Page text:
Dubrovnik is a pearl of nature, protected by its mighty walls. Our ancestors built the Dubrovnik Old Town on a human scale, and as a city whose palaces, churches, fortresses and museums preserve the precious treasures of its thousand-year history.
If you are wondering what to see in Dubrovnik, we can recommend the most important Dubrovnik attractions:
The distinctiveness of Dubrovnik lies in the fascinating ambiance of the historical city centre, whose preserved condition is owed to the many centuries of nurturing of traditions and attributes of historical identity given throughout the generations. Don't forget, therefore, to visit, to see, ...
An adventure of Dubrovnik is not complete, if you do not visit the city walls 1,940 meters log, one of the most beautiful fortification systems in the Europe with three round, 12 rectangular, and 2 corner fortresses, as well as 15 bastions. On the western part of the city is the main stairway entry to the city walls, through it one reaches an elevated location from which you can observe and record everything happenings on the Placa. A tour of the city walls, in some places up to 25 metres high, is an opportunity to discover new views of the urban centre which looks like a large open pearl shell. The picturesque rooftops of the buildings with unusual chimneys particularly standout among the multitude of interesting details of the fifth façade of Dubrovnik. When touring the city walls, one inevitably arrives at the most striking fortress, the round tower of Minčeta, which was constructed on a strategic defensive position towards land.
In front of the entry into the old part of Dubrovnik, from the eastern side, your attention is then drawn by the quarantine building Lazareti, one of the best preserved such buildings in the Mediterranean, constructed at the turn of the 17th century in which, due to precautions against the spreading of the plague and other then incurable infections diseases, all traders and passengers arriving in caravans or ships had to spend a mandatory 40-day quarantine period.
Across a stone bridge erected over a wide defensive moat, today a park, conect with wooden drawbridge, we can reach the monumental fortress Revelin from the 16th century. Inside Revelin there is a three-nave hall for the holding of various events and gatherings, while at the top of the fortress there is a large terrazzo which is also used for the same purpose. The fortress will definitely attract the interest of visitors with its archaeological findings of remnants of the previous fortress with the oldest furnaces for casting bells and canons which were made the famous master Ivan Rabljanin.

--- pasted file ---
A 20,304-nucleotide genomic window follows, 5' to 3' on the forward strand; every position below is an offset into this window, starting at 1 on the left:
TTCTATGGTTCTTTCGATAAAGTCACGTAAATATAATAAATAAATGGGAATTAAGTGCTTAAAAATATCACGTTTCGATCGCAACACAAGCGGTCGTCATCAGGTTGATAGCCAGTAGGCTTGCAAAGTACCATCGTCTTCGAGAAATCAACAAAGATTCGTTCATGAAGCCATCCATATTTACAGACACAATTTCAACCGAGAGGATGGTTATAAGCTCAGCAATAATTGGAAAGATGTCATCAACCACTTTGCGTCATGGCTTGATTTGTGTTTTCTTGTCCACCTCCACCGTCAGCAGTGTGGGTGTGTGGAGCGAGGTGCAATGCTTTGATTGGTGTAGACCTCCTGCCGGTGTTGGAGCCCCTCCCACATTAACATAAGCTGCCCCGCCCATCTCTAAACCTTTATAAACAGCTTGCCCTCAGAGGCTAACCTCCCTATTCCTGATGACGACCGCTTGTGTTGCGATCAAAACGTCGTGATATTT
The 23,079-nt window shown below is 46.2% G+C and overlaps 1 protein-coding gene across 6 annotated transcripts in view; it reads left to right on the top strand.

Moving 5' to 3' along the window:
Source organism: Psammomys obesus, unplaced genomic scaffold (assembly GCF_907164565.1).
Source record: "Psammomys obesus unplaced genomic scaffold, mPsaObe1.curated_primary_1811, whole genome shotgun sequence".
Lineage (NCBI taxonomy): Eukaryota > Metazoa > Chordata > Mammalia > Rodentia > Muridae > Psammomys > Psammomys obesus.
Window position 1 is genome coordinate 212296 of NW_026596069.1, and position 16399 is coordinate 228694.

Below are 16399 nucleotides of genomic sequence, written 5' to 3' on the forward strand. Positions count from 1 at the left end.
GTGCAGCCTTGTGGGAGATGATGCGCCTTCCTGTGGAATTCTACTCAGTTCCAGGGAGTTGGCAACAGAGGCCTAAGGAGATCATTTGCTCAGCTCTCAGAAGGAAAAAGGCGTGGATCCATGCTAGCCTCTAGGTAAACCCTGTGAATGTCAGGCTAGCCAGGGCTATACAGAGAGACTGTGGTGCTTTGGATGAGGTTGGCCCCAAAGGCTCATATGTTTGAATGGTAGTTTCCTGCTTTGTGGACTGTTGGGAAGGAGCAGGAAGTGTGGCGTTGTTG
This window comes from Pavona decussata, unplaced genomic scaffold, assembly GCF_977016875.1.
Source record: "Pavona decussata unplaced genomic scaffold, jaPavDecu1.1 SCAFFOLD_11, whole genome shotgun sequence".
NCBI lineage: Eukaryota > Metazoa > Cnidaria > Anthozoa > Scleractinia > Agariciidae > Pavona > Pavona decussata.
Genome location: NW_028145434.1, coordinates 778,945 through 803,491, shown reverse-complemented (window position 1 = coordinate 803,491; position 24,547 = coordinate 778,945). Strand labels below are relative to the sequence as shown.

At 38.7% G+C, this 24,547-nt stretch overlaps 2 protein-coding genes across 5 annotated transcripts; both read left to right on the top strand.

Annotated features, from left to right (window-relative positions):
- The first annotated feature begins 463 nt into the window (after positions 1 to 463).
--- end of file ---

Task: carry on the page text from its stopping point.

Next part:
From the small square in front of Revelin one can see the city port as if it were on the palm of ones hand. Into in once sailed Dubrovnik trade sailing vessels from all over the world while today exact replicas of the argosies and galleons but also motorised boats which transport from the anchorage at the island of Lokrum numerous passengers from the largest modern "floating hotels" who visit Dubrovnik as part of attractive cruises through the Mediterranean and Adriatic sail into it. Dominant in the port ambiance is the fort of Sv. Ivan (St. John) which prevented access to pirates and other enemy ships. From the square one can see the jetties Kaše and Porporela in the port and the structure of the Great arsenal - the one time oldest Dubrovnik shipyard for the construction and repair of state galleons. Always cautious at the first sign of danger, the inhabitants of Dubrovnik used to close the entry into the port with heavy chains stretched between the fortress Sv. Ivan (St. John) and Kaše, and they also used to wall up all the port entrances of the Great arsenal.
One should sit on the stairs in front of the St. Blaise Church, a saint protector of Dubrovnik, and enjoy the beauty of this city and its modern, today's cosmopolitan way of life within its stone historical entity. Over the church of St. Blasius, as if on a throne, stands a large statue of the saint. The thousand-year nurturing of the saints cult is witnessed by his statues built in above every city gate, on all fortresses and in many places in the city walls: the intercession of St. Blasius keeps Dubrovnik safe from all evil and hardship. It is considered a significant fact that in the fire in the saint's former church, which existed until 1706 in the same location, only the goldplated statue of St. Blasius remained intact and even today is kept above the altar here.